Contributor: Sarah Severn
The proposed Clean Fuel Standard for Washington is well-designed to achieve two vital objectives: the reduction of greenhouse gas pollutants that cause climate change, and the expansion of in state production of low carbon fuels. It's a triple win for economic, environmental and energy security goals.
During my 20 plus years at Nike Inc, before I moved to Washington State a large portion of my work was focused on helping Nike reduce its greenhouse gas footprint across multiple pathways. I also led the establishment of Business for Innovative Climate and Energy Policy. Those two decades showed me how many businesses, not just Nike, have stepped up to embrace clean energy, and yet time and again I witnessed fossil fuel interests get in the way of genuine progress, particularly in the area of policy. I am seeing that same pattern repeat itself here in Washington State. Meanwhile businesses that are trying to deploy clean energy or provide innovative, low carbon solutions at a local level are being ignored and the health of our citizens is being compromised.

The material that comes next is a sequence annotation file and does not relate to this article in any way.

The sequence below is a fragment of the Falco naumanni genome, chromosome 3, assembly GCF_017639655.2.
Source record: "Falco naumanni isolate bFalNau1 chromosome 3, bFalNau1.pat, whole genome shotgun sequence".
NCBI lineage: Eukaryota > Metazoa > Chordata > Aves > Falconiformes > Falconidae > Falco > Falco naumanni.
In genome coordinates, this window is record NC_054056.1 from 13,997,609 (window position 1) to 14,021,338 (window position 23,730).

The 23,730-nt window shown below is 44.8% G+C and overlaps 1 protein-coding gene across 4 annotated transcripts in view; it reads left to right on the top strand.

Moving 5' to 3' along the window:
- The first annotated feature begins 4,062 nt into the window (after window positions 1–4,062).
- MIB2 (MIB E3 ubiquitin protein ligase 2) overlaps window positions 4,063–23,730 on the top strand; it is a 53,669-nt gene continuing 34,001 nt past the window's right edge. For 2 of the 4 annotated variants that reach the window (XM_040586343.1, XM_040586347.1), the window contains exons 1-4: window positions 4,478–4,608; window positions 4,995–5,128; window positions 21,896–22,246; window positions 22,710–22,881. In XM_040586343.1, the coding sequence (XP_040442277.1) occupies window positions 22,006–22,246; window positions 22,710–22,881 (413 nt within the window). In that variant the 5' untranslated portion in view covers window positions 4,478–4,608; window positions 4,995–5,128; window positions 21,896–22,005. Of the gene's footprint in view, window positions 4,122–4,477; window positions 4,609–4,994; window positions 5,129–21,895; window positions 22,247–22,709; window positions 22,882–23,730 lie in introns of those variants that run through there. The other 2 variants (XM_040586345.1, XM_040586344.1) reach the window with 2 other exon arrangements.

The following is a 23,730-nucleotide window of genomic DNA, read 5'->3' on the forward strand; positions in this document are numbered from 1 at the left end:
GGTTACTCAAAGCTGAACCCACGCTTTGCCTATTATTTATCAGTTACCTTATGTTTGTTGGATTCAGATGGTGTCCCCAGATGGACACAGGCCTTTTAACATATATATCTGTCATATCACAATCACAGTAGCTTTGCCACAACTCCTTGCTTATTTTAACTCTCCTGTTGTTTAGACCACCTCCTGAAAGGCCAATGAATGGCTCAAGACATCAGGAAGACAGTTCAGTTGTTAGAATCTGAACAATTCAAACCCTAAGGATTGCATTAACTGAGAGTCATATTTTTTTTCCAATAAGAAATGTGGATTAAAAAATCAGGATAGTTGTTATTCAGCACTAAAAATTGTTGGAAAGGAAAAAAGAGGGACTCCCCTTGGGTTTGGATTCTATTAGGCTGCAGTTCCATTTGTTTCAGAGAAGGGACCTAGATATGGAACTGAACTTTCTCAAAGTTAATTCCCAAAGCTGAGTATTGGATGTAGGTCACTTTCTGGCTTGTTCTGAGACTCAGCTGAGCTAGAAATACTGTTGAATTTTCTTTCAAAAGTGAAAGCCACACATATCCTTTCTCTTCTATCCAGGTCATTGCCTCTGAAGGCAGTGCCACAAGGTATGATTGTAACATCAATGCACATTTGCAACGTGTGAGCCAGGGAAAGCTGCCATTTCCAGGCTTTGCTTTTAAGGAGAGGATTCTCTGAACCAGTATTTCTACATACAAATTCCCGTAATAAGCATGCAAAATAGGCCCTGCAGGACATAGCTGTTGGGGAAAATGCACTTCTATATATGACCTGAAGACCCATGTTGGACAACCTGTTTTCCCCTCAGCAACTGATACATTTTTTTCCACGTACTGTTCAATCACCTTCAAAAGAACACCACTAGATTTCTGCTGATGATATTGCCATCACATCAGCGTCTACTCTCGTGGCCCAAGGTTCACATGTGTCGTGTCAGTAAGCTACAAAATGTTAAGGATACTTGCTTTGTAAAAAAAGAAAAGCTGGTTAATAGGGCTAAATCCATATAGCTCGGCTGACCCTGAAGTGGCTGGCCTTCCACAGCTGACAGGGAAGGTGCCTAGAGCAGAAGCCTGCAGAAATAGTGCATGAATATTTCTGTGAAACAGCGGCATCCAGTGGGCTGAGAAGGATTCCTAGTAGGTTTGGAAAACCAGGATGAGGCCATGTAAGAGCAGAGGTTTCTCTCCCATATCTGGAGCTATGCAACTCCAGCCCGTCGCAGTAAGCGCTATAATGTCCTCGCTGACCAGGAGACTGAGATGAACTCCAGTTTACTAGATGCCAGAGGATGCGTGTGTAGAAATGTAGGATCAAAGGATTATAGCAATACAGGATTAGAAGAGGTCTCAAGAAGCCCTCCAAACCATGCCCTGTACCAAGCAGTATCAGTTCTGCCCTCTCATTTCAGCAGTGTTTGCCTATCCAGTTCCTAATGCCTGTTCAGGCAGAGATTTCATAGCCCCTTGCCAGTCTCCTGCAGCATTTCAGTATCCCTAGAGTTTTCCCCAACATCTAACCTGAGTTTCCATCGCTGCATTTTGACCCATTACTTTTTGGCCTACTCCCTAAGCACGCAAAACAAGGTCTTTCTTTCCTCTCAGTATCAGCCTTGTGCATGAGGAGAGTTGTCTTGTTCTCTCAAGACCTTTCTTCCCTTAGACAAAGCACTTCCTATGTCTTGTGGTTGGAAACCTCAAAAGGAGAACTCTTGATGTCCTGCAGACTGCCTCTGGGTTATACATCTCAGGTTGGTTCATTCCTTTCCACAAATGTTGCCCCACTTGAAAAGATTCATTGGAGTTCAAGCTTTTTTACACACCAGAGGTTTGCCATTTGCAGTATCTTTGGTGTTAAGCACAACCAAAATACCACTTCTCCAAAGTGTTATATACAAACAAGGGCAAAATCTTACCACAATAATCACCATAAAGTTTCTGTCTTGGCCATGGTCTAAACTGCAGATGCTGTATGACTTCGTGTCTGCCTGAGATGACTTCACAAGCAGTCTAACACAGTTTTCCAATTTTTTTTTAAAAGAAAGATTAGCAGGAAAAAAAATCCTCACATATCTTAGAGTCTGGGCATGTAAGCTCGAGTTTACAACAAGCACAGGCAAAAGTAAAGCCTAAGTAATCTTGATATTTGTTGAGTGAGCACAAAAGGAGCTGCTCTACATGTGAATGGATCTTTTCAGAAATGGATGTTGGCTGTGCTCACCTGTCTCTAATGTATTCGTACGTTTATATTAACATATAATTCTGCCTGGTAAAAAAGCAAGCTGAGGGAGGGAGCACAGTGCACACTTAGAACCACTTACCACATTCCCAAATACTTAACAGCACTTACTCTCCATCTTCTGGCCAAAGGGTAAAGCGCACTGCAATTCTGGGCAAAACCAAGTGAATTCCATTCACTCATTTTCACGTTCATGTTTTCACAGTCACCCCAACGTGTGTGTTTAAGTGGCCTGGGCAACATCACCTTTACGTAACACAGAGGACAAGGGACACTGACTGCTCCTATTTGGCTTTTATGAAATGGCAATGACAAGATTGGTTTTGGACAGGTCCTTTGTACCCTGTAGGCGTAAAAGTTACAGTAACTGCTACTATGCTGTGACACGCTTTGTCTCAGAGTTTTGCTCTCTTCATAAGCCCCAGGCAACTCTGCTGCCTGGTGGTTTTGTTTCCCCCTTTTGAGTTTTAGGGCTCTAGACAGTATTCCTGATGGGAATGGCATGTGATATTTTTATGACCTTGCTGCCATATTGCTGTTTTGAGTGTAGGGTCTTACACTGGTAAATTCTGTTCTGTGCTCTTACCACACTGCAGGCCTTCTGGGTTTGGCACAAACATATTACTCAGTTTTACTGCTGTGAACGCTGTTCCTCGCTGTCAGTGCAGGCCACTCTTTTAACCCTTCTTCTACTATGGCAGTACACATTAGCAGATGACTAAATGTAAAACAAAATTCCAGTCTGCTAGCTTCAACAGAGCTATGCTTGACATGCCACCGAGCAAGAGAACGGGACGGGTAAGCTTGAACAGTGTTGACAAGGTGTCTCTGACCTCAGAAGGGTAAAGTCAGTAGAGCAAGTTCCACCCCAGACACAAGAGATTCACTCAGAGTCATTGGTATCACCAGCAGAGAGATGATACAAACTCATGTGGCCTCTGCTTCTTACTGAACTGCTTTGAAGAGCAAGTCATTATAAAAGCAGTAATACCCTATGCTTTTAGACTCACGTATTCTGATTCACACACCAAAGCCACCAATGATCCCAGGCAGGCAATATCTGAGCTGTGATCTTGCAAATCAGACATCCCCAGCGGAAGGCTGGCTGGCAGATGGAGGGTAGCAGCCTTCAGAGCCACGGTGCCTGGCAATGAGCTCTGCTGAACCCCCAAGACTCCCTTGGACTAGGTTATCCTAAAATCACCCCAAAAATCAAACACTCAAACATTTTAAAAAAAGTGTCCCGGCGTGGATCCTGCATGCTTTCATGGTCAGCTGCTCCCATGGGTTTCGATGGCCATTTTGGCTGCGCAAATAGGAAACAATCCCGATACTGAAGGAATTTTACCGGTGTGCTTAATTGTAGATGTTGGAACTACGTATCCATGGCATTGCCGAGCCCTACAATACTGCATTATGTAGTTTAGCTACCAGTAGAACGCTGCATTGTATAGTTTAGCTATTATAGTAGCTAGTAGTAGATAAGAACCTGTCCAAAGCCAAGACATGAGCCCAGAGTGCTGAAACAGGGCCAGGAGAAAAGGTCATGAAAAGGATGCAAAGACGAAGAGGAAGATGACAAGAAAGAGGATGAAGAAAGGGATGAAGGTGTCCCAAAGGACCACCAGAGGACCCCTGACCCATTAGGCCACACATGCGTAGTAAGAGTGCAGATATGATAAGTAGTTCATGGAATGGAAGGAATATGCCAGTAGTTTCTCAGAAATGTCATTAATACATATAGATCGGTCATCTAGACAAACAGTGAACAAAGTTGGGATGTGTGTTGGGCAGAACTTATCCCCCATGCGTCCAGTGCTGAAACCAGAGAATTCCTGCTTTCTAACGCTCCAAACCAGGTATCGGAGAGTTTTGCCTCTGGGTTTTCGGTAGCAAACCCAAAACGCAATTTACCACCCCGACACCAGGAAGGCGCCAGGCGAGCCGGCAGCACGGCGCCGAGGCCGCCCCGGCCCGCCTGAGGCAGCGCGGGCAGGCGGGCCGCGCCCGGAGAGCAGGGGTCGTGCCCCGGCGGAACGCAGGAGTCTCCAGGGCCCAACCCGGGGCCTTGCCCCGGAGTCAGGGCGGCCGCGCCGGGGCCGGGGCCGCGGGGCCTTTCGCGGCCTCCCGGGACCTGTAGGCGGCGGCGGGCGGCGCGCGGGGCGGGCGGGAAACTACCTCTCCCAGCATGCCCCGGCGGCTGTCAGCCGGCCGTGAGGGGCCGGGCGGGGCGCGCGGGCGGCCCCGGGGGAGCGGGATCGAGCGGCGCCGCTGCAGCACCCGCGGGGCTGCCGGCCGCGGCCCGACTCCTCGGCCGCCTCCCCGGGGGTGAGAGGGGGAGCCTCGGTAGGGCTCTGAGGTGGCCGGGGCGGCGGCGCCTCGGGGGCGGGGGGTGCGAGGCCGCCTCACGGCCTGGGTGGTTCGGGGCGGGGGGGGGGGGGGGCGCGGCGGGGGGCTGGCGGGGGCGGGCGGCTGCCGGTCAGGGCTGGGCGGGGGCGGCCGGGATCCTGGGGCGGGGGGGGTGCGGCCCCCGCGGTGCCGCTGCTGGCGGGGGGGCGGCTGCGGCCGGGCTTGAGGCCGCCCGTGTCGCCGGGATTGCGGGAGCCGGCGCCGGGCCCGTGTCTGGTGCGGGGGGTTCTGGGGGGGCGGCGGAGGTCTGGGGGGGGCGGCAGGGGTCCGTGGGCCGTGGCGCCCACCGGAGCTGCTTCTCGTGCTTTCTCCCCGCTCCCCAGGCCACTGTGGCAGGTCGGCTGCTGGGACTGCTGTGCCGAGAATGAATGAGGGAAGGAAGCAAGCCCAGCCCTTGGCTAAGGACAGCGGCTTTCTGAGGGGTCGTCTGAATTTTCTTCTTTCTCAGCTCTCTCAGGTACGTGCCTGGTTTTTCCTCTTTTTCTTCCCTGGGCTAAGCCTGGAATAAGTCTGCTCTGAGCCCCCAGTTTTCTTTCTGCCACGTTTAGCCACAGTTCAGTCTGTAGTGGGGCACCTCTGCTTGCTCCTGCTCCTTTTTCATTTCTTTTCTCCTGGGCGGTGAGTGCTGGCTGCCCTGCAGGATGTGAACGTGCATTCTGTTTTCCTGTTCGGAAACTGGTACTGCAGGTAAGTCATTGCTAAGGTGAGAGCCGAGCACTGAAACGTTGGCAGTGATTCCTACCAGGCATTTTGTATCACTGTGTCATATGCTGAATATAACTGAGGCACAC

A Clean Fuel Standard is an important step in the direction of a fossil free future. It would create substantial opportunities to expand agricultural jobs in rural counties producing sustainable biomass feedstocks including canola, camelina and animal fats. In addition, low carbon fuels increasingly can be produced from waste oils (biodiesel), separated municipal solid wastes (ethanol and drop in fuels), and dairy manure and waste organics (renewable natural gas). The increasing demand for these waste-derived fuels reduces landfilling, nutrient waste run-offs, and other negative environmental consequences, and transforms waste into feedstock.